In terms of their appearance, the Cysticercus pisiformis, usually appear white in color and they may be noted outside lungs, liver, intestines or body cavity including peritoneal serous liquid in eyes, and they may be calcified inside the brains causing seizures, meningitis, and hydrocephalus.
These cysts are often 2-3 cm in diameter. Although rare, they can sometimes reach up to 8 centimeters or more in diameter. However, they should not be confused with tularemia characterized by white spots on the liver of wild lagomorphs and rodents.
The Taenia serialis
The second type is the Taenia serialis hatches into Coenurus serialis which “migrate to the subcutaneous tissues where they form cysts under the skin.”  They will feel like fluctuant swellings that are soft during a palpation test. These cysts will appear white with a head of an immature tapeworm.
The Echinococcus granulosus
This is another cestode whose definitive host is canids as well as any other carnivorous animals. This parasitic cestode requires an intermediary herbivore, which could be a rabbit. Its size is between 2-11cm and has about 2-7 segments, but it can produce about 1000 eggs weekly.
Like the others, once ingested, it hatches in the intestines, crosses the intestinal walls and the “larvae migrate via the blood or lymphatic circulation to organs such as the lungs and liver, but also to the nervous system, brain, spleen, kidney or bone marrow.”
Some clinical signs of these cysts include an increase in kidney size, urination abnormalities, the presence of protein and blood in urine, compression of liver tissues, and respiratory issues in case it affects the lungs.
These cysts can be treated using mebendazole, praziquantel, niclosamide, and albendazole whose results are not guaranteed but can kill up to 65-85% of the cysts
The cysts have embryonic tapeworms that can only develop to adult form if inside their definitive host. Should a dog or cats eat carcasses of an infected rabbit, they will begin developing to a mature tapeworm inside the dog’s intestine.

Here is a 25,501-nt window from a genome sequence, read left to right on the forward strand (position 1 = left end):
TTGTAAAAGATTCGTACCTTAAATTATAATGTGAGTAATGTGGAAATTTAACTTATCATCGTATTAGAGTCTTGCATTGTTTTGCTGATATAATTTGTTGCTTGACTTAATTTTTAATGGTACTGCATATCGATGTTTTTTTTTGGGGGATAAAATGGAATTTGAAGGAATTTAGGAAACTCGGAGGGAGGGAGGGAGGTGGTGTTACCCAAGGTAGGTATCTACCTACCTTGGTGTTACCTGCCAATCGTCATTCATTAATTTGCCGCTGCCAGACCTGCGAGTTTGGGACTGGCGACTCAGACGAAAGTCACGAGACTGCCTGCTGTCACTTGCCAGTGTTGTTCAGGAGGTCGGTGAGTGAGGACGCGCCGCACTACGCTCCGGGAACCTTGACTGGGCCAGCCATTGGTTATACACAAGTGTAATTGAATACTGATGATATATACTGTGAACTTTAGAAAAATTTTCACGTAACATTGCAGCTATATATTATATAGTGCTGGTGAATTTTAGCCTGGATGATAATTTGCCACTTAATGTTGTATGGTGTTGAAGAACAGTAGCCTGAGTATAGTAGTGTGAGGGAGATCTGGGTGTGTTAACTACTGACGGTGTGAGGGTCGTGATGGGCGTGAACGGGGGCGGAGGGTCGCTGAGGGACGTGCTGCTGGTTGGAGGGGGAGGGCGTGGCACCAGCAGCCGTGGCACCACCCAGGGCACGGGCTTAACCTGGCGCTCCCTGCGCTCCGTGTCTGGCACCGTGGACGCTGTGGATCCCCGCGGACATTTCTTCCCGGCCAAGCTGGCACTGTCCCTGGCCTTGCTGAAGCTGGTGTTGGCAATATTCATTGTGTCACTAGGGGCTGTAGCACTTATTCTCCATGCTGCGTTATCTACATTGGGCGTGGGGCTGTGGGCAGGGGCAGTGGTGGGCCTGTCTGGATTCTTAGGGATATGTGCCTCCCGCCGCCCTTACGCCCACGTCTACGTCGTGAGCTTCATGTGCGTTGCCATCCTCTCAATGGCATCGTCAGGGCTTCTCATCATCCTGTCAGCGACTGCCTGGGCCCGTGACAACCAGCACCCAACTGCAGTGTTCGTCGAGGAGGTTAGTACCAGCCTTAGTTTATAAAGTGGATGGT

Heavy infection of the larval stage of tapeworms can “cause liver damage, slowed growth, an enlarged abdomen, and can hinder the movement of infected rabbits, making them more vulnerable to predation.” 
During the migration to the liver, the Taenia pisiformis larvae may cause “inflammation of the liver, local hepatocellular necrosis, and hepatic scaring if the condition becomes chronic” . A severe infestation may result in chronic weakness as well as sudden death. If they occupy the pulmonary cavity, they will cause an acute respiratory problem.
Deworm your dogs and cats that access the rabbit grazing areas at least three times a year and ensure you properly pick and dispose of your dog’s or cat’s feces if they are not litter trained.
Also, consider rotation grazing of rabbits, and keep their hutches clean and ensure your bunny’s food is not contaminated in any way by feces from dogs or cats.
Additionally, ensure your dogs do not eat any rabbit carcasses as they will complete the lifecycle and your dog will again be infected.
Finally, careful cleaning and proper cooking can get rid of the tapeworm cysts from rabbit meat that has them and avoid feeding hunted bunnies to your dogs, cats or any other carnivorous pet.
Since rabbits are only an intermediary host, treatments of the larval stages while inside their hosts are not practical. We emphasize on putting in place preventive measures.
Depending on which exact species of the larvae stages that your bunny has, some may be transmitted to human beings if you eat poorly cooked bunny meat or ingest their eggs.